Your child will need Medicare Part A (Hospital Insurance) , Medicare Part B (Medical Insurance) , and possibly Medicare Part D (Medicare Prescription Drug Coverage) to get the full benefits available to them.
If your child is in a hospital:
- Part A covers dialysis treatments.
- Part B covers doctors' services.
If your child isn't in a hospital, Part B covers these dialysis services:
- Outpatient dialysis treatments & doctors' services (in a Medicare-certified dialysis facility).
- Home dialysis equipment and supplies
- Certain home support services
- Most drugs for home and outpatient dialysis (like an erythropoiesis-stimulating agent to treat anemia)
- Doctors' services
- Other services that are part of dialysis (like laboratory tests)
- Dialysis when you travel and use a Medicare-certified facility
Your costs in Original Medicare
- Inpatient hospital services: Part A pays for these services after you pay the hospital inpatient deductible .
- Doctors' services: Part B generally pays 80% of the Medicare-approved amount after you pay the Part B yearly deductible. You pay the remaining 20% coinsurance . This is in addition to the Part B monthly premium .
- Dialysis services — The amount you pay may vary based on your child's age and the type of dialysis they need. The rates Medicare pays to dialysis facilities are adjusted based on your child’s age and the type of dialysis they get. These adjustments allow for the special care needs of children. Your 20% coinsurance will be based on these special rates.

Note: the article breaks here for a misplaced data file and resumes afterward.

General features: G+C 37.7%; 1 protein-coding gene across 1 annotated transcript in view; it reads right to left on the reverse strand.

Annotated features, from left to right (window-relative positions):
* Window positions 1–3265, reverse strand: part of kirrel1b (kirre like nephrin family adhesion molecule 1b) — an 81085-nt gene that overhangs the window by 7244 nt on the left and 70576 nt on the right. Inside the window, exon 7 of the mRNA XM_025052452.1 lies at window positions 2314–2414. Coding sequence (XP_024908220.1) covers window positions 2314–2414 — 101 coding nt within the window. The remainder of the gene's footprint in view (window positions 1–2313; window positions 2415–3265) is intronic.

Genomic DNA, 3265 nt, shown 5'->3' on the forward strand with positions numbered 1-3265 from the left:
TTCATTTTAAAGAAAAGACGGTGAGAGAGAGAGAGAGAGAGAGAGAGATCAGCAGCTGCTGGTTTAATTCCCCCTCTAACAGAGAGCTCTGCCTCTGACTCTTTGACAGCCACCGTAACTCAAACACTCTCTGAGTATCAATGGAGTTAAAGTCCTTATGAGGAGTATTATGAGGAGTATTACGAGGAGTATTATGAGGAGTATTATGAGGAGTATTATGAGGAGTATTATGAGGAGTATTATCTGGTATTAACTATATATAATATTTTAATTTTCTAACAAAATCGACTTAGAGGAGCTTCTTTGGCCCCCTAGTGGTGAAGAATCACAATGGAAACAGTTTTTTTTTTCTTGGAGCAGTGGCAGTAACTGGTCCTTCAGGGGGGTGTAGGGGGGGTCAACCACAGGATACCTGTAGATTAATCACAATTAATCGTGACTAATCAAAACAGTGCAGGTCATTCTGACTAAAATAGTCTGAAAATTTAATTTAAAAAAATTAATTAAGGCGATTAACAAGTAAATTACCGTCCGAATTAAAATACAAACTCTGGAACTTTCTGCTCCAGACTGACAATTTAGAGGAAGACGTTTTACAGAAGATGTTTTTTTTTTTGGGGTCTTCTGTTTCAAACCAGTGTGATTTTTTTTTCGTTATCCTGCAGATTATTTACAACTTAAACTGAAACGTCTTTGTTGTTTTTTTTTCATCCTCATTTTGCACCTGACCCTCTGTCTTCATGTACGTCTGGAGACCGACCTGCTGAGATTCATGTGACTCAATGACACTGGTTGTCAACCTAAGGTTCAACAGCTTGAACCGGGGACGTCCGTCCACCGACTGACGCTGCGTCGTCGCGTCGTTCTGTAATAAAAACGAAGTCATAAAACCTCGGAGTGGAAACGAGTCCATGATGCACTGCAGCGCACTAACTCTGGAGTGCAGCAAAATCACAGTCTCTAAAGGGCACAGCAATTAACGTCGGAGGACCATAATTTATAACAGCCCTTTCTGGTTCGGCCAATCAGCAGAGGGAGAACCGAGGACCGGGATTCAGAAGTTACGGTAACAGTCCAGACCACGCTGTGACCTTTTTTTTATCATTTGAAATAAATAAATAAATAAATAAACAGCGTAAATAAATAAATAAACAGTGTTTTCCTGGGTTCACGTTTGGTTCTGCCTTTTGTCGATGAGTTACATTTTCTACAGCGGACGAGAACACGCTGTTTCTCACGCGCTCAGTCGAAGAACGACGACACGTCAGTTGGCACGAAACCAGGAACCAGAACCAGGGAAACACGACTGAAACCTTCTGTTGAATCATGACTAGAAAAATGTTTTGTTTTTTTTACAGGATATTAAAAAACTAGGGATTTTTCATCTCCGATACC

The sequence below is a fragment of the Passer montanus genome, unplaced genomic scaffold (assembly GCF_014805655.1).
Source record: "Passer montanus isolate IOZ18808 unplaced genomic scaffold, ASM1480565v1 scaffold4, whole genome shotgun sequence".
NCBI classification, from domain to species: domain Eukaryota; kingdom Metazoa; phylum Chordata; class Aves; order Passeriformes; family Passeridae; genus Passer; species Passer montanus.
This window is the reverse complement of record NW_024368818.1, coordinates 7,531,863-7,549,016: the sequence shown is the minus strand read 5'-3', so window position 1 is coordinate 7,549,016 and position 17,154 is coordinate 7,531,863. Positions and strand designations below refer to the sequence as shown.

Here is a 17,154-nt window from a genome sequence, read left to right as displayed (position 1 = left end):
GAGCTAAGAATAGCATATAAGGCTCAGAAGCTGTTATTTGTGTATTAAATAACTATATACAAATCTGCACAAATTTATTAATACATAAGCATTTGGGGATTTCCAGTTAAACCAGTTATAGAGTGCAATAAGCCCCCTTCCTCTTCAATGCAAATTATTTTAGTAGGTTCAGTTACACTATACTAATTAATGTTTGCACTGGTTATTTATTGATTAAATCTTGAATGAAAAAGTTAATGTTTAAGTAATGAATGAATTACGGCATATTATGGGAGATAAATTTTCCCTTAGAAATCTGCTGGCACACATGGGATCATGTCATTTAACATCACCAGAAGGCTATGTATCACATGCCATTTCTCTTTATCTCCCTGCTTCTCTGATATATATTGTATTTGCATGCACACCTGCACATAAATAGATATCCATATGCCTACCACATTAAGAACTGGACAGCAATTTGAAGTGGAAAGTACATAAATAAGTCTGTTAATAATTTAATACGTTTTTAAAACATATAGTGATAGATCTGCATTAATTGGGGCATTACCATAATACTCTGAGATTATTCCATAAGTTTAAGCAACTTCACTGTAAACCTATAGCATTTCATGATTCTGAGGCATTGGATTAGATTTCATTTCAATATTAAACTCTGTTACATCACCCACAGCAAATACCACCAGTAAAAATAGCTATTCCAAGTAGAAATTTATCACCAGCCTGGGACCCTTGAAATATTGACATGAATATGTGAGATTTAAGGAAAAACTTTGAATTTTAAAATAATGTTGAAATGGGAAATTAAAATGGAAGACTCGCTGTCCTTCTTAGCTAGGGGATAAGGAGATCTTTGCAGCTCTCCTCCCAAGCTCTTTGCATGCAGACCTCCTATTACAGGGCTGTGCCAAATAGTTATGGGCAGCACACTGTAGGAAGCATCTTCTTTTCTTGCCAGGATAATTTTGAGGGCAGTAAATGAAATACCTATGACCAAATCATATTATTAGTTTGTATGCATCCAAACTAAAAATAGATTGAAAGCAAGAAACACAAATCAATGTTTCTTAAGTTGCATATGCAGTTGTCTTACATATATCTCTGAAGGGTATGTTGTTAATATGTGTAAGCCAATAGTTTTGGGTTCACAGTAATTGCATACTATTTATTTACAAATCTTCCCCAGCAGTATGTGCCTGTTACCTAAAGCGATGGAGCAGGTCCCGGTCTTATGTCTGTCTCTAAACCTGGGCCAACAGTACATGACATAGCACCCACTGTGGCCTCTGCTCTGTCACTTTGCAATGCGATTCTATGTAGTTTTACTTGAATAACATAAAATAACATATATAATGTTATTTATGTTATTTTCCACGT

- Prescription drugs — To get Medicare drug coverage for your child, your child must have Part A or Part B, and you must enroll your child in a Medicare drug plan during an enrollment period. This would cover immunosuppressive and oral only drugs, but only if Part B doesn’t cover them. If your child joins a Medicare Advantage Plan with drug coverage, they'll get their drug coverage through their Medicare Advantage Plan, and can't enroll in a separate drug plan.
In most cases, Medicare doesn’t pay for transportation to dialysis facilities.
What it is
Dialysis is a treatment that cleans the blood when the kidneys don’t work. It gets rid of harmful waste, extra salt, and fluids that build up in the body. It also helps control blood pressure and helps the body keep the right amount of fluids. Dialysis treatments may help your child feel better and live longer, but they aren’t a cure for permanent kidney failure.
Things to know
If your child is eligible for Medicare due to permanent kidney failure, Medicare coverage will end:
- 12 months after the last month of your child’s dialysis treatment.
- 36 months after the month of your child’s kidney transplant.